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Friday, December 20, 2019

FROM BETHLEHEM TO TURIN: Discovering the Face of the Child Jesus

Written by  Jane Stannus
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It’s that time of year again, and Taylor Swift’s cover of Last Christmas has once again pervaded the land. The digital powers that be seem to have arranged that no matter what radio station or streaming service is on, Last Christmas should play every six songs.

You arrive at a store in the mall only to hear TSwift announce from within, “Last Christmas, I gave you my heart…” Since you’ve already heard this song twenty-six times, you cringe and quickly dive into another store—which is already 1:39 minutes into the same hit: “This year, to save me from tears, I’ll give it to someone special...” It’s enough to make you panic-buy thirty hideously identical pairs of snowflake socks (thus completing your shopping in one fell swoop), rush home and remain buried in your basement with sound-canceling headphones until January.

Although there is plenty of terrible Christmas music, this particular song gets my goat because its lyrics are so frustratingly illogical. So last Christmas, she gave this fellow her heart, and the very next day, he gave it away. Fair enough. We all make mistakes. Lesson learned, one would hope, and sure enough, she tells us that this year, to save her from tears, she’s going to—what? Make better decisions? Avoid judging a book by its cover? Consider that handsome is as handsome does? Surely she must have learned something that she’s prepared to share with us.

But no. This year, to save herself from tears, she’s going to give her heart to someone special. Um… what? Did she not think last year’s man was special? Is there perchance a distinction between the kind of special that leaves you crying in the rain (or snow, as the case may be) and the kind that doesn’t? Could she not burn one or two little grains of incense at the altar of common sense? What about “This year, to save me from tears, I’ll give it to a nice guy with a good job that my parents like”? Or “This year, to save me from tears, I’ll give it to someone who has actually broken up with his last girlfriend”?  Or, “This year, to save me from tears, I’ll give it to someone I’ve known for more than five minutes”?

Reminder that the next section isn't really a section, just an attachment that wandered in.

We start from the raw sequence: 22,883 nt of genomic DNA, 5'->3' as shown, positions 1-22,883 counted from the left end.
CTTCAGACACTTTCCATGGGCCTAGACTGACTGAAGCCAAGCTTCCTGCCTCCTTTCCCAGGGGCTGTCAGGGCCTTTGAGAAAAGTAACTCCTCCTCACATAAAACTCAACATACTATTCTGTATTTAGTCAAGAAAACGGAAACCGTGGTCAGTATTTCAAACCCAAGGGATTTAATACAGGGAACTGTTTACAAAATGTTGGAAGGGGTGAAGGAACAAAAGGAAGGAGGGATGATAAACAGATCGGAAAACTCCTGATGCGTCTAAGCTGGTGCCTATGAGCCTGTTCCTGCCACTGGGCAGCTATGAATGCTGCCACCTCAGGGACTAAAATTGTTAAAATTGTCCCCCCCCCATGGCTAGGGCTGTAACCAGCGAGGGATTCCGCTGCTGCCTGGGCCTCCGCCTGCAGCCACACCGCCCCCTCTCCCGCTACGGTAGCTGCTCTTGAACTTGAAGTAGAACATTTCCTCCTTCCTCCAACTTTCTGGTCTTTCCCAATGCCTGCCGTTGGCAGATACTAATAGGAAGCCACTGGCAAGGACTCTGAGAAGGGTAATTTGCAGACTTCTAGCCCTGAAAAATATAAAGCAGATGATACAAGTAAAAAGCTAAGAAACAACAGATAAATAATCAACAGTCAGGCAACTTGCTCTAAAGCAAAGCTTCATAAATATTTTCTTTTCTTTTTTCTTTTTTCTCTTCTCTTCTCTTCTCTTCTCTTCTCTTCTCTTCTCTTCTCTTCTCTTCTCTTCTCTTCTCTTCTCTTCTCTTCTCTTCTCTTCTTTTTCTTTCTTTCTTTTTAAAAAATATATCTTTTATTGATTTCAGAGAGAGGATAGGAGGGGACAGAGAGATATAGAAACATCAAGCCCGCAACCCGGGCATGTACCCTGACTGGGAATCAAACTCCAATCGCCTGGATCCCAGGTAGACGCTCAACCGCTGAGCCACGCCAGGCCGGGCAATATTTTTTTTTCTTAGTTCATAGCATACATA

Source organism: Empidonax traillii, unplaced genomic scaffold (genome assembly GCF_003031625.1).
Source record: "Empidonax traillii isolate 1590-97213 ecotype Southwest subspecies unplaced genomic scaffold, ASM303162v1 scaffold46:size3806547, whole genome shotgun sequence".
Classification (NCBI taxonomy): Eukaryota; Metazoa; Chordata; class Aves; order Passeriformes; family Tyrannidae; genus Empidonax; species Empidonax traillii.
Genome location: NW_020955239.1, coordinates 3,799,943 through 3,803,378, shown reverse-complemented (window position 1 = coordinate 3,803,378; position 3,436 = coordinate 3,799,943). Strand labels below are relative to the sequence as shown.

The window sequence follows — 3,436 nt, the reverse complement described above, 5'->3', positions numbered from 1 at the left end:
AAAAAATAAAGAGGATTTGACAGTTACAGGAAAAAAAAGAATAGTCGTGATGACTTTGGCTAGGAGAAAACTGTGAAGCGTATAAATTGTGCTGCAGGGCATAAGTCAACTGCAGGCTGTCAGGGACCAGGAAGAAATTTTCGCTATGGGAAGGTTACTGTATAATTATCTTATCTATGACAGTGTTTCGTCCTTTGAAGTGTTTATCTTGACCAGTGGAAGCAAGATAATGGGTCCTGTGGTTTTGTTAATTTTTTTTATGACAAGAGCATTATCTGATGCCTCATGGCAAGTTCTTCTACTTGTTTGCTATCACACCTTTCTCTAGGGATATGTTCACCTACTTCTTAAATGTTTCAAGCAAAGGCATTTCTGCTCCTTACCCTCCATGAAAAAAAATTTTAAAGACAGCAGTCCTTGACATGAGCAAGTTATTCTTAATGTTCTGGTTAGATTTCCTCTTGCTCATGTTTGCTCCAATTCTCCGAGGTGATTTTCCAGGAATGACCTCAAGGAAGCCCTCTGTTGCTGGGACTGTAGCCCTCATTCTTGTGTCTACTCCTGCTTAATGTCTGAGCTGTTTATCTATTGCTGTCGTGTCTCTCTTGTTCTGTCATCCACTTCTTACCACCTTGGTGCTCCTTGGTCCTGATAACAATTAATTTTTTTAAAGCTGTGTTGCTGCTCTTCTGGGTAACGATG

Then again, maybe expecting rhyme and reason from a pop song is an enterprise doomed to failure.  But there is one tiny nugget of received wisdom that this lyricist was able to get right, one tiny piece of gold that can be salvaged from the floating plastic debris in which this song is otherwise awash. This tiny nugget is that Christmas is about giving.

Everyone knows that the first Christmas was about God giving us His Son as a member of the human race, true God and true Man, in a display of generosity so inconceivable to the human mind that cynics and haters ever since have tried to say that it didn’t really happen and that we shouldn’t be celebrating it.

But Christmas is so deeply ingrained in Western civilization that even governments backed by powerful police forces couldn’t stamp it out. So the haters decided to try to wean us off it by playing Santa Claus is Coming to Town on repeat to the point of permanent brain damage and covering everything in flashing LED lights with horrible bluish-white undertones.

The way to fight back is not by hiding in our basements with sound-canceling headphones, but by rejecting fake Christmas and embracing the real Christmas—the day when we honour Jesus Christ, the greatest gift ever given, by giving tokens of affection to those we love. In this we imitate the Three Wise Men, kings and scholars, who brought gold, frankincense and myrrh to give the Holy Infant.

There’s a genius historian by the name of John Rao who’s written about the Wise Men, and he points out something that anyone who follows politics or who’s involved with academia will understand. Ironically, he says, those most ambitious for power are least likely to ally themselves with serious wisdom that would root their work in a “truly substantive great mission" that would endure for centuries. Instead, they put the preservation of their own power first and try to drum up support from passing ideological trends (environmentalism, anybody, or gender ideology?)